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Todays casting adventure.

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  • #31
    They used to cast the Saturn engine with a lost foam process. Just ram up a foam model of the block, then pour in the aluminum. The foam would vaporize upon contact with the molten metal and the process would result in a beautiful casting (if anyone would ever call a Saturn engine beautiful).

    Isn't there a filament that you can use to create a foam model?

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    • #32
      Looking at parts can always tell the tale of how they are made. On EPS lost foam cast parts you can see the "styrofoam" surface finish left from the foam. I always found that pretty neat. On my little parts you can also pick up the layer lines in places too. With finer sand I'm sure the details would be more pronounced as well.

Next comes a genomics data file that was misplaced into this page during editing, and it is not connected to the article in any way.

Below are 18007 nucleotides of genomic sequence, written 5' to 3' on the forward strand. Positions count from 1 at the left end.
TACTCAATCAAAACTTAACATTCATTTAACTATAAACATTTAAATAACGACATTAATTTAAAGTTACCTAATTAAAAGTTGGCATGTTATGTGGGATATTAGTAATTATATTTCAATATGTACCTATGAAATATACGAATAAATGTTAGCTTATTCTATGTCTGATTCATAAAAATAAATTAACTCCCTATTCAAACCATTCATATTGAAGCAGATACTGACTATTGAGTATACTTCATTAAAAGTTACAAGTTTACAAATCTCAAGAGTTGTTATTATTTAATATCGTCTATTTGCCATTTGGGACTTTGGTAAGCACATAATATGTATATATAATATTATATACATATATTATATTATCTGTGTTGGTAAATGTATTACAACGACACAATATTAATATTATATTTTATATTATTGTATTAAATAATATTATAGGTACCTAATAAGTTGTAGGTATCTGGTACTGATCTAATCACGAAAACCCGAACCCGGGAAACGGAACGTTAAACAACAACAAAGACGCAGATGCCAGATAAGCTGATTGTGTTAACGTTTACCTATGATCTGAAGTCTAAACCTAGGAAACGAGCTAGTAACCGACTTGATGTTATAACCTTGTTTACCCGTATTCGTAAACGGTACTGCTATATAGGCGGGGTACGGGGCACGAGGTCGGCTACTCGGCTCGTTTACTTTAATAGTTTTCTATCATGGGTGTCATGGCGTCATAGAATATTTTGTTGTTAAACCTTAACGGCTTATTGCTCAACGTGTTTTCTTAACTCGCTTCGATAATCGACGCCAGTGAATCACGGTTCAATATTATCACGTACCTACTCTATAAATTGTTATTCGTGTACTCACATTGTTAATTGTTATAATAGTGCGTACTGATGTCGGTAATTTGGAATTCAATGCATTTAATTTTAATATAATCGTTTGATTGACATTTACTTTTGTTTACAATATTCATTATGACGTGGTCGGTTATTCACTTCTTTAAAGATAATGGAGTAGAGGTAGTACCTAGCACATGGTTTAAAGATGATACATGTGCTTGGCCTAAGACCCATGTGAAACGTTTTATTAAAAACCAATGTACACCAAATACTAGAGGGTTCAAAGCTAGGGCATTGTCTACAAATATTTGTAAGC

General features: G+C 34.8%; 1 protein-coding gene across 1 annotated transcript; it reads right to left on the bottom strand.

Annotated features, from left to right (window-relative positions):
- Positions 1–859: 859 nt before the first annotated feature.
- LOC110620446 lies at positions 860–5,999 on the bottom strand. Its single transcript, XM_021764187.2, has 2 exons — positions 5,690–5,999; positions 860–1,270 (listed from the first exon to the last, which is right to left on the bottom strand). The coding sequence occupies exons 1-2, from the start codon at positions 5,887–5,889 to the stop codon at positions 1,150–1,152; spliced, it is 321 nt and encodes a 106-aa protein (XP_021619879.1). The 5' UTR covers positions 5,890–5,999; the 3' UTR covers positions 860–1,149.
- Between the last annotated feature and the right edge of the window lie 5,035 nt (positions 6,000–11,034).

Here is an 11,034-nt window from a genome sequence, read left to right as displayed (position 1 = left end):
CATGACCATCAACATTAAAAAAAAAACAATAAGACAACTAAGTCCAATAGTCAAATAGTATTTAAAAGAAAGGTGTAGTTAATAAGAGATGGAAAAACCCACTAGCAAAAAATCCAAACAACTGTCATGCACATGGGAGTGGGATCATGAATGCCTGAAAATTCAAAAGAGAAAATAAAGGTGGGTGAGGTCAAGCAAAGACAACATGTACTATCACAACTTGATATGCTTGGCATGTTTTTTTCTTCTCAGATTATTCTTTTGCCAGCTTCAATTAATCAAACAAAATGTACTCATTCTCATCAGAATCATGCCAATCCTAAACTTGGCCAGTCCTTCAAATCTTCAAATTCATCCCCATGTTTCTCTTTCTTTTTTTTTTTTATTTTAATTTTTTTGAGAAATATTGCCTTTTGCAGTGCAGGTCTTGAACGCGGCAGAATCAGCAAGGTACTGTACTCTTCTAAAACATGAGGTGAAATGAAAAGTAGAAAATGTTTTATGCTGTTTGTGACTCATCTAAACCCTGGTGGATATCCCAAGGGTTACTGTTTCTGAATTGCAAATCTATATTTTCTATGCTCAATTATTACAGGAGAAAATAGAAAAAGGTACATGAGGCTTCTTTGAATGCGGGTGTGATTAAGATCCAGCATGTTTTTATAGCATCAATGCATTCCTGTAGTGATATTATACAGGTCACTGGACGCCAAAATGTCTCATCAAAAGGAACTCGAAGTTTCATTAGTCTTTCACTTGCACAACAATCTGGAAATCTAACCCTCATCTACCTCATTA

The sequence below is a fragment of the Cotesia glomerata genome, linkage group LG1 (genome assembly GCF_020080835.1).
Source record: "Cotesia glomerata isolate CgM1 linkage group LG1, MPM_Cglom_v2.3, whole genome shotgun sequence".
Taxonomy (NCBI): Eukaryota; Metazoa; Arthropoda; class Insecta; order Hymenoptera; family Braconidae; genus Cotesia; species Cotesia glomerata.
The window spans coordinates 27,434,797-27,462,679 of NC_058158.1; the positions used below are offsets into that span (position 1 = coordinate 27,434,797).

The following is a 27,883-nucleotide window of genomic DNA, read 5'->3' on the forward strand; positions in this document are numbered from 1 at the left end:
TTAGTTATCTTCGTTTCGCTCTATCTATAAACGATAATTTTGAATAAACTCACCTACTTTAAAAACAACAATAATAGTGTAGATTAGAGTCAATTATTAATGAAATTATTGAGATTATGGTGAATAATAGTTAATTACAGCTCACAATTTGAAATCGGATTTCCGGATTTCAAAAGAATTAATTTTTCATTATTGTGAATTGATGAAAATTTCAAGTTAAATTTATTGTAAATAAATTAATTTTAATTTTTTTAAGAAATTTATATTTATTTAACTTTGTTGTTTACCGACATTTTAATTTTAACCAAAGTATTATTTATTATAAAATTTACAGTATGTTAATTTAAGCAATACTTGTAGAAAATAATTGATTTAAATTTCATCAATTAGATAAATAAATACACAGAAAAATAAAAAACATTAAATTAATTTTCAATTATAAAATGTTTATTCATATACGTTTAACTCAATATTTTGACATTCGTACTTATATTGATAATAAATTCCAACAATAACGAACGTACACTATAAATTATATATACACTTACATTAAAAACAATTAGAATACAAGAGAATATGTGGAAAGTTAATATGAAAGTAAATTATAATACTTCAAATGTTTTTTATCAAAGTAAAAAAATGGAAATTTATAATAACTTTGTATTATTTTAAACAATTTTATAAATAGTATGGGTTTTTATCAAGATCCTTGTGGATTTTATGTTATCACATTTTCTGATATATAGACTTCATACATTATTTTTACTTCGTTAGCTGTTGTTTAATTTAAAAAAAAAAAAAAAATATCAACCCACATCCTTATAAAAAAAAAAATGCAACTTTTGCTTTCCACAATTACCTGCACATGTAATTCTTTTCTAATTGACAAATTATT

There are guys doing lost PLA, but it requires a burnout. I don't have the means to do that, and as a "total time invested" process IMO I think I'm better sticking with rammed sand. I'd like to try it one day though. There are also wax filaments that are good for investment casting too, as well as resins for SLA printers. I don't currently have the means to do investments, but will pursue it eventually.

      I'll try machining some foam on the tormach, but having flashbacks of all the renboard I used to machine at work and what a total mess of the machine it makes I really have no desire to introduce something equally as messy to my machines. I think this would be a good application for those tiny little CNC routers on amazon. Just stick it in a box with a vacuum hose out the side and machine away.

      I've done a bit of research on EPS foam, and would like to buy some un expanded beads for some experiments in the future. I have some ideas I'd like to try, that may, or may not be fruitful for the home shopper like me. No idea when I'll ever get to that though.

      I gotta get off the computer, and finish machining those brackets. I'm stuck in a youtube trap right now lol.

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      • #33
        Originally posted by Dan Dubeau View Post
        There are guys doing lost PLA, but it requires a burnout.